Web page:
The removed actions included two separate matters filed in the Civil District Court for the Parish of Orleans, State of Louisiana – Warren Lester, et. al. v. Exxon Mobil Corporation, et. al. and Shirely Bottley, et. al. v. Exxon Mobil Corporation, et. al. The Lester matter was filed by over 600 plaintiffs for personal injuries and property damages allegedly resulting from Naturally Occurring Radioactive Materials (“NORM”) in 2002. The Bottley matter, on the other hand, was filed in 2013 as a wrongful death and survival suit filed on behalf of Cornelius Bottley, a decedent-plaintiff in Lester, by his three remaining heirs. Following the selection of a trial flight in the Lester matter, which was to include the claims of Mr. Cornelius Bottley, the Bottley Plaintiffs moved to transfer and consolidate their suit with Lester. The matter was promptly removed by a defendant named only in the Bottley matter.

The Fifth Circuit rejected Plaintiffs’ argument that the consolidation was meant to attach the Bottley matter only to the pending trial flight such that it did not, as CAFA requires, propose a single trial with more than 100 individual plaintiffs. Rather, the Fifth Circuit held that the focus under CAFA is on the consolidation proposed, which in the case of the Bottley plaintiffs, was a consolidation of cases involving “overlapping liabilities, damages and questions of law and fact…the determination [of which] in either case will have great bearing on the other….” Plaintiffs’ Motion did not and, as a matter of law could not, limit consolidation to only the claims set for trial. As such, the Fifth Circuit found that it proposed a “mass action,” i.e. a joint trial of 100 or more plaintiffs’ claims, under CAFA.

More importantly, the Fifth Circuit examined the date of the proposed consolidation as determining the applicability of CAFA. Though Lester had been filed before CAFA’s enactment, the proposed consolidation was proposed years later. The Fifth Circuit found that the proposed consolidation created a new “mass action.” The Fifth Circuit reasoned that a civil action may commence before it becomes a “mass action,” and that the Bottley suit became a “mass action” when Plaintiffs proposed that the claims be tried jointly with those in the Lester matter. Bottley was a “civil action” commenced after CAFA’s effective date that subsequently became a mass action subject to CAFA’s removal provisions.

In affirming the denial of Plaintiffs’ Motion to Remand below, the Fifth Circuit established two compelling rules: (1) that a consolidation is effective to create a “mass action” under CAFA; and (2) that CAFA’s Section 9 requirements are met if one of the two consolidated actions was commenced after CAFA’s effective date.  In addition to providing guidance and interpretation regarding the commencement of a mass action, this opinion demonstrates a broad approach to CAFA.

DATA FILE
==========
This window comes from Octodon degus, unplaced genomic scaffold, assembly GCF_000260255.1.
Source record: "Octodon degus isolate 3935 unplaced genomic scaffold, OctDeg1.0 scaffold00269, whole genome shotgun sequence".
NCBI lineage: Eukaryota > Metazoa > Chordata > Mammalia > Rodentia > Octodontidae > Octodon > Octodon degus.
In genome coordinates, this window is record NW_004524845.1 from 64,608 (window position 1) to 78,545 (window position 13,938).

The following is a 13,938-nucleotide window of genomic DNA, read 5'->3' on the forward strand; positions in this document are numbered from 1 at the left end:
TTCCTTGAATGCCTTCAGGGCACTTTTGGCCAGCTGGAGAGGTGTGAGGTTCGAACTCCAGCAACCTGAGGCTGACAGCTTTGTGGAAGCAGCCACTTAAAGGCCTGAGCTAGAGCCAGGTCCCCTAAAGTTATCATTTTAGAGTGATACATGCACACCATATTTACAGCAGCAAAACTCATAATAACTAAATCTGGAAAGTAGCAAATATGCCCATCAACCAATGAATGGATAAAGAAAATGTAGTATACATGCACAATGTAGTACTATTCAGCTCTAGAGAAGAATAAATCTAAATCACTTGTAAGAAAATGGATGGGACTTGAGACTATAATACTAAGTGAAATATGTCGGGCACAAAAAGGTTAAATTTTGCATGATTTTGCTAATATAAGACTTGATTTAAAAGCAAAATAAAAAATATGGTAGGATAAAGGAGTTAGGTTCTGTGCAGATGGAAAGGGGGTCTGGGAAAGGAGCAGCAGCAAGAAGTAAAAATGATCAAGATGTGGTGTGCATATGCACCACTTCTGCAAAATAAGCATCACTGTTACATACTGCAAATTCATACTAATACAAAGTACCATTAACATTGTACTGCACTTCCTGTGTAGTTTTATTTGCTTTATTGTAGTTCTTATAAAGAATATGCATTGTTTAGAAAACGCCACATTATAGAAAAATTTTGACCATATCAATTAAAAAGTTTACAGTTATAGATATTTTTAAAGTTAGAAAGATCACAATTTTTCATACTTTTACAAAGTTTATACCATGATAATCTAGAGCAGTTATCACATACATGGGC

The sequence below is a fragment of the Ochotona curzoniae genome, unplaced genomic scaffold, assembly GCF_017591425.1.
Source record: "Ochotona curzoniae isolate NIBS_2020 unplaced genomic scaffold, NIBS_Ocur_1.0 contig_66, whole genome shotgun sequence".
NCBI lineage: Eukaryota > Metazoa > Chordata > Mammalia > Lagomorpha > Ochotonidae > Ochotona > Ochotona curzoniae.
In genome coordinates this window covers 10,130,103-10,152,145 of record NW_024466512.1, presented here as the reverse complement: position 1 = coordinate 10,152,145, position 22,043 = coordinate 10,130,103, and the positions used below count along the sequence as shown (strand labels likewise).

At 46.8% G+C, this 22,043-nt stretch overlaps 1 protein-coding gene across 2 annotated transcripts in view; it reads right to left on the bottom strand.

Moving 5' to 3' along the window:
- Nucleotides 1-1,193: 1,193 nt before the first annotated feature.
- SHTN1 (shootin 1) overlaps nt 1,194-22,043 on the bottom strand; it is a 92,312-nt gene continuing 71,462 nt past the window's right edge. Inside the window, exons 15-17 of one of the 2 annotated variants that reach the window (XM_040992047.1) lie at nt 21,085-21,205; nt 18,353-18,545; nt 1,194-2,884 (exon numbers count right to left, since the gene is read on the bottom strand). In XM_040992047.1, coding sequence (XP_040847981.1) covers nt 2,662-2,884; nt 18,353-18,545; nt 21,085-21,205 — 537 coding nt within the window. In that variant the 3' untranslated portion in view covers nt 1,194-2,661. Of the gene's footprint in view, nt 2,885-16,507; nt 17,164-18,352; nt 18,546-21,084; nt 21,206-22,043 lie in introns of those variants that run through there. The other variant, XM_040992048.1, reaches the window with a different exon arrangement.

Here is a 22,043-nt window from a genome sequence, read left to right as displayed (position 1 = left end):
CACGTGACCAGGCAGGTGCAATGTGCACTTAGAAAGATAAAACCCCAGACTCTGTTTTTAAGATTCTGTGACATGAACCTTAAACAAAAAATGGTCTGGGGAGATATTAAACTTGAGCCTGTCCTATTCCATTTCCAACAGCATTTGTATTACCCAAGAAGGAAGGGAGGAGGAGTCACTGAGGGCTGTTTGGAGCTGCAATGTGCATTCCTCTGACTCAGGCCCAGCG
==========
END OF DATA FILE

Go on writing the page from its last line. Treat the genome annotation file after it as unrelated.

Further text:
By Sonny Chastain

In its recent campaign, Bud Light recognizes true friends of the Crown by raising a cold adult malted beverage and chanting Dilly Dilly.  The marketing slogan was created apparently coming out of nonsense and fun.  In its campaign, Bud Light seems to want people to celebrate with a lighthearted toast of Dilly Dilly and escape the Pit of Misery.

On December 1, Modest Brewing Company in Minneapolis introduced Dilly Dilly Mosaic IIPA into the market place.  Instead of the typical “stop it or else” demand letter, Bud Light turned an infringement situation into a marketing opportunity.  Bud Light sent an actor into the Modest Brewery dressed in medieval garb to read a pronouncement from the Crown.   The Town Crier proceeded to read from a scroll, requesting Modest’s latest brew be put on a limited edition run.  The Town Crier stated that the Crown was flattered by the loyal tribute, but noted that Dilly Dilly is a motto of the Crown and disobedience would be met with additional scrolls, formal warning, and a private tour of the Pit of Misery.  As a peace offering, the Town Crier also offered two employees a free trip to the Super Bowl which is being held in Minneapolis.

The unusual cease and desist demand is achieving rave reviews on social media.   Instead of dilly dallying around in the typical strong-arm legal maneuvering, Bud Light raised a Dilly Dilly to the Modest Brewing Company.  In a creative manner, Bud Light made its point of protecting its trademark from further infringement, while generating some laughs and likely some goodwill among consumers. So, to Bud Light, Dilly Dilly!

By Sonny Chastain

General Mills filed an application to register the color yellow appearing as the uniform background on a box of Cheerios.   It contended that consumers have come to identify the color yellow specifically with Cheerios, when used in connection with the goods.  It submitted survey evidence and expert reports to support the claim of acquired distinctiveness.  However, the trademark examiner concluded that General Mills failed to prove acquired distinctiveness and that the mark fails to function as a mark.  An appeal was submitted to the Trademark Trial and Appeal Board (“TTAB”).

General Mills argued that the purchasing public recognizes the color yellow on a package of toroidal (ring or doughnut-shaped) oat-based breakfast cereal as an indicator that it is the source of the cereal.  The record showed that General Mills has sold Cheerios since 1945.  In the decade prior to 2015, General Mills spent over $1 billion in marketing yellow-box Cheerios with sales exceeding $4 billion.  However, the question was not whether consumers recognized the term Cheerios as a source indicator but whether the color yellow identifies origin.